By DAVID DUPONT
BG INDEPENDENT NEWS
Before the opera, before music, or the words, comes the story, said composer Jake Heggie.
“I call this ‘the well,’” he said. “If the well is deep and rich and filled with big emotions and transformation, it just might inspire wonderful words, a strong architecture and potentially beautiful, powerful music.”
Heggie have the Edwin H. Simmons Creative Minds series keynote talk, Sunday. He is on campus through Tuesday working with students.
For Heggie the most attractive stories are those about the search for belonging and identity, the longing for family.
Maybe someone should write an opera about Heggie’s own life. The theme would be the redemptive power of music.
When Heggie was 10 his father committed suicide. “He suffered from crushing depression,” the opera composer said. But all Heggie and his three siblings knew is he had abandoned them. “A bomb went off in the family. There was emotional shrapnel and wreckage everywhere.”
A week later Heggie turned 11, and he started composing his first songs. He lost himself in the arts. Spending days at the movie theater, watching films, especially musicals. His first goddess was Julie Andrews.
“I felt safe and secure with music,” he said. “I spent all my paper route money on music, records, and movies. … I never felt alone though I often felt lonely.”
When his family moved from Bexley, Ohio, to southern California, Heggie, who started playing piano at 7, took his first composition lesson. When he graduated from high school, he went to study in Paris where his heroes had lived and worked.
When he returned to complete his studies at UCLA, he began studying with Johana Harris, the widow of the American composer Roy Harris. “I experienced magical teaching,” he said. Music “stopped being lofty sacred and unapproachable. It became human, visceral, real, messy, magical, and somehow more miraculous than before. Real people did all this.
“I was learning directly from the keepers of a flame … the flame that had guided me all along.”
It had brought him to a place where he was immersed the greatest in the performing arts. He was on stage turning pages for those who accompanied renowned singers. He played for the choir and for faculty members.
When he graduated, he wanted to return for graduate studies right away. “I missed school. I felt successful when I was surrounded by music and study.”
Then his right hand started to curl up and cramp when he played. He was diagnosed with focal dystonia.
“I was 28 years old and couldn’t play the piano anymore,” he said, “My musical identity was thrown into chaos.” He lost the will to compose. “I fell in a very dark space,” he said. “I didn’t like myself very much.”
Heggie was also struggling with his identity as a gay man during the height of the AIDS crisis. “There was a lot of secrecy, lies, hiding, and shame. I felt out of step with the world and like an immense failure.
“The precious, innate fire that had always felt like an indelible gift, part of my DNA, had become a painful reminder of something lost. A new quest for identity began.”
He began working in arts administration and publicity. He left southern California for San Francisco. There, at least, people had not known him as a pianist.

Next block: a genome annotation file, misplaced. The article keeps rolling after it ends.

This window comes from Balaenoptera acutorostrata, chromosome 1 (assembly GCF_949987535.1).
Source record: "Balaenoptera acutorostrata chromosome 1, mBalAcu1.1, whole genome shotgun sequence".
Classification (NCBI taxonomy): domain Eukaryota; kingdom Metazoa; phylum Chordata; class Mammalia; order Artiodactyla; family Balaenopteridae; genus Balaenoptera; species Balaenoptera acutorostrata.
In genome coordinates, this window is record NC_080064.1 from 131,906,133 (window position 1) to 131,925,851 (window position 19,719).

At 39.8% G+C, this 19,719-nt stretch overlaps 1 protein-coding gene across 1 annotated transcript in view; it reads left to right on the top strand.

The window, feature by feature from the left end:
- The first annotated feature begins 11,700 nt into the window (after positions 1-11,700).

In San Francisco, he ended up being hired as the writer for the San Francisco Opera. In that role, he got a chance to explore the all the corners of the opera house in order to share it with the public. He met the stage hands and stars. “It was family.”
Heggie said: “It was the best apprenticeship possible for an aspiring opera composer except I didn’t know I was an aspiring opera composer.”
Using the Dorothy Taubman technique he had begun to play piano again.
So he took a chance and set some folk songs for Frederica von Stade. He played as she sang them the first time. She suggested they perform together. She became a friend and supporter.
In 1995, he won the G. Schirmer song competition.
Then the opera’s general director Lotfi Mansouri suggested at a party that Heggie try his hand at writing an opera. Heggie dismissed it as small talk. Then he was invited into the general director’s office and where Mansouri reprised his suggestion. “I think you’re a theater composer,” he told Heggie.
Heggie could go to New York and work with Terrence McNally. Maybe a comedy, something “celebratory” for the turn of the millennium.
That “comedy” turned into “Dead Man Walking.” It was well received. And Julie Andrews was in the audience. The opera continues to be performed around the world.
During the process of composing, he realized he was a theater composer. He had found his home.
Music forces people to “raise the bar,” he said.
“We’re mere mortals, but we aim for perfection,” he said.
It was his music teachers and directors who “helped me explore a horizon of possibility beyond anything I could have imagined on my own. Without them I wouldn’t be addressing you today.”
Heggie, 56, wouldn’t have written eight operas, several one-act operas, 300 or so songs as well as choral, orchestral and chamber works.
That’s why he feels so strongly about the need to support arts education.
“I believe there’s a war on the arts and we’re on the front line,” he said. People like those in the audience are warriors for the arts who have a responsibility to keep the flame alive.
“We need a powerful, strong, vital system of music education from preschool onwards,” he said. That involves more than taking kids to the opera.
Children need to make music for themselves. “It’s the physicality of art, music, and theater that engages kids. It is essential and it changes lives. It changed mine. The ripple effect is unknowable.”
What is needed are heroes. “Someone needs to save the day, so why shouldn’t it be you. I choose you to ignite the fire of possibility. … We have a lot of work to do so let’s get going.”